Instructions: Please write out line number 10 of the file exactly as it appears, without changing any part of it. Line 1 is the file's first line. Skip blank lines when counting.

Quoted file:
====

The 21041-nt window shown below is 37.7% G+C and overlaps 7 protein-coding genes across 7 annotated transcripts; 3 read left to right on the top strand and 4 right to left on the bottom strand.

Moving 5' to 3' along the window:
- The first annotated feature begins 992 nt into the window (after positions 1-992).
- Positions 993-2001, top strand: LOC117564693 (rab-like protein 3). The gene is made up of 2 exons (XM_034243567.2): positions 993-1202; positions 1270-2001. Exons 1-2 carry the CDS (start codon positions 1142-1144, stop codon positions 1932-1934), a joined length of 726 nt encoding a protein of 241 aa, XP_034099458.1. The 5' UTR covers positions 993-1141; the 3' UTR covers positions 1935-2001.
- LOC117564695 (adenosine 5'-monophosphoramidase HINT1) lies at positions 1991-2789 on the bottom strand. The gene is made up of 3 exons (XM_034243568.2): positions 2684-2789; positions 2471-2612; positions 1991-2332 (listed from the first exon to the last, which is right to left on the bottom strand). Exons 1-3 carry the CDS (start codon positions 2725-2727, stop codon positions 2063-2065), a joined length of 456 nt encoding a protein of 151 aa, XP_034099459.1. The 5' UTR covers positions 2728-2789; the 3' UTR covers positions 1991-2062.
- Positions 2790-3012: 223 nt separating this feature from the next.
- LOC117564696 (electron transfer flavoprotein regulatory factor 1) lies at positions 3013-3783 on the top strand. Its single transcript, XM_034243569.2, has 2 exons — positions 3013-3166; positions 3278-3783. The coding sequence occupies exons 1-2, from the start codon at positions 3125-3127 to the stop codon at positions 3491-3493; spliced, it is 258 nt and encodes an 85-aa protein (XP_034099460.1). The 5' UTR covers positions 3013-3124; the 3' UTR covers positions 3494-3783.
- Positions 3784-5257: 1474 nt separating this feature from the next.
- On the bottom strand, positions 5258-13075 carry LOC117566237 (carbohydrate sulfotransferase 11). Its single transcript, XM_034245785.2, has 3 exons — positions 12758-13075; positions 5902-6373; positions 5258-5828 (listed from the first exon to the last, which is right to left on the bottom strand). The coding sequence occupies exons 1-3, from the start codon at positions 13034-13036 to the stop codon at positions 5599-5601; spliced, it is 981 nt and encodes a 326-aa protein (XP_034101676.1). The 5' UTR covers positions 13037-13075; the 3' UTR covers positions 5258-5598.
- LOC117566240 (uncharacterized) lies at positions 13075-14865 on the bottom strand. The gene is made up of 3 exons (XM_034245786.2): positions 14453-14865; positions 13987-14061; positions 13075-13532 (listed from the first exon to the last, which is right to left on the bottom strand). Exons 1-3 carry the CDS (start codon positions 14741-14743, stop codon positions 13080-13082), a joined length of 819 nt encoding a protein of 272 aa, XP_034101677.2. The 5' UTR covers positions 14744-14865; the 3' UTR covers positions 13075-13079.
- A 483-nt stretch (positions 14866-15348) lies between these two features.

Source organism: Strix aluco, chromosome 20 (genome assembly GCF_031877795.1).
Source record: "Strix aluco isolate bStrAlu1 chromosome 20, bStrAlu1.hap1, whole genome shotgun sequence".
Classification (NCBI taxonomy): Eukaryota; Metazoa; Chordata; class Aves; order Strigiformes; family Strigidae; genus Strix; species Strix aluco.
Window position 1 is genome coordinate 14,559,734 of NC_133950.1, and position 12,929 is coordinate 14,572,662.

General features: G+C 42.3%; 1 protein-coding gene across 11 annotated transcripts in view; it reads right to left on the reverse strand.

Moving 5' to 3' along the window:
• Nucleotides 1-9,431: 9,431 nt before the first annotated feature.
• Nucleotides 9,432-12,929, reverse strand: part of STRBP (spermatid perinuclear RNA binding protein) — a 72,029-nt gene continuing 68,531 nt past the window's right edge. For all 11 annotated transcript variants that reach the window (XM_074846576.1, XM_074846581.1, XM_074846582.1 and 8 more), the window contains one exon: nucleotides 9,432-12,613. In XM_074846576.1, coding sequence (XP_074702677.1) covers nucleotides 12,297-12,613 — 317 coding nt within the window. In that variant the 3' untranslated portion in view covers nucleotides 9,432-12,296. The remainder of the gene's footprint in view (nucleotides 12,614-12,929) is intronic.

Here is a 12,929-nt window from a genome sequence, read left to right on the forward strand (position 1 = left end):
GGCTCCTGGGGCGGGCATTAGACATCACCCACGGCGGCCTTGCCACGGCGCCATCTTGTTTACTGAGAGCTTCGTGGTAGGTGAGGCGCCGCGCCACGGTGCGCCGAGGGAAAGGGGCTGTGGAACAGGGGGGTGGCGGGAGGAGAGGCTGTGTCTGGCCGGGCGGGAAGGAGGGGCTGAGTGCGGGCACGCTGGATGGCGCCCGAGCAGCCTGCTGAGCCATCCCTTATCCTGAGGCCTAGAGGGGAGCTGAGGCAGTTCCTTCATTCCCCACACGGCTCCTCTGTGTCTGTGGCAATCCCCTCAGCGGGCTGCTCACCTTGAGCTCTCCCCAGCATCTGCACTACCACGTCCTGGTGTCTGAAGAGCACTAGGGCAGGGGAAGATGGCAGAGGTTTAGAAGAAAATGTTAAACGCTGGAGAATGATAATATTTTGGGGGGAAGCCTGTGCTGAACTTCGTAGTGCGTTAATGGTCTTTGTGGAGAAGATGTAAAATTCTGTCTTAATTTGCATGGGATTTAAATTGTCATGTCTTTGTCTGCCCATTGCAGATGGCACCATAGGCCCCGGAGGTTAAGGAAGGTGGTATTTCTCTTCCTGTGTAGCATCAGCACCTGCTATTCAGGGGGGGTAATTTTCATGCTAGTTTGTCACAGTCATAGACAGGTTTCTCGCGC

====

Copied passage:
- LOC117566240 (uncharacterized) lies at positions 13075-14865 on the bottom strand. The gene is made up of 3 exons (XM_034245786.2): positions 14453-14865; positions 13987-14061; positions 13075-13532 (listed from the first exon to the last, which is right to left on the bottom strand). Exons 1-3 carry the CDS (start codon positions 14741-14743, stop codon positions 13080-13082), a joined length of 819 nt encoding a protein of 272 aa, XP_034101677.2. The 5' UTR covers positions 14744-14865; the 3' UTR covers positions 13075-13079.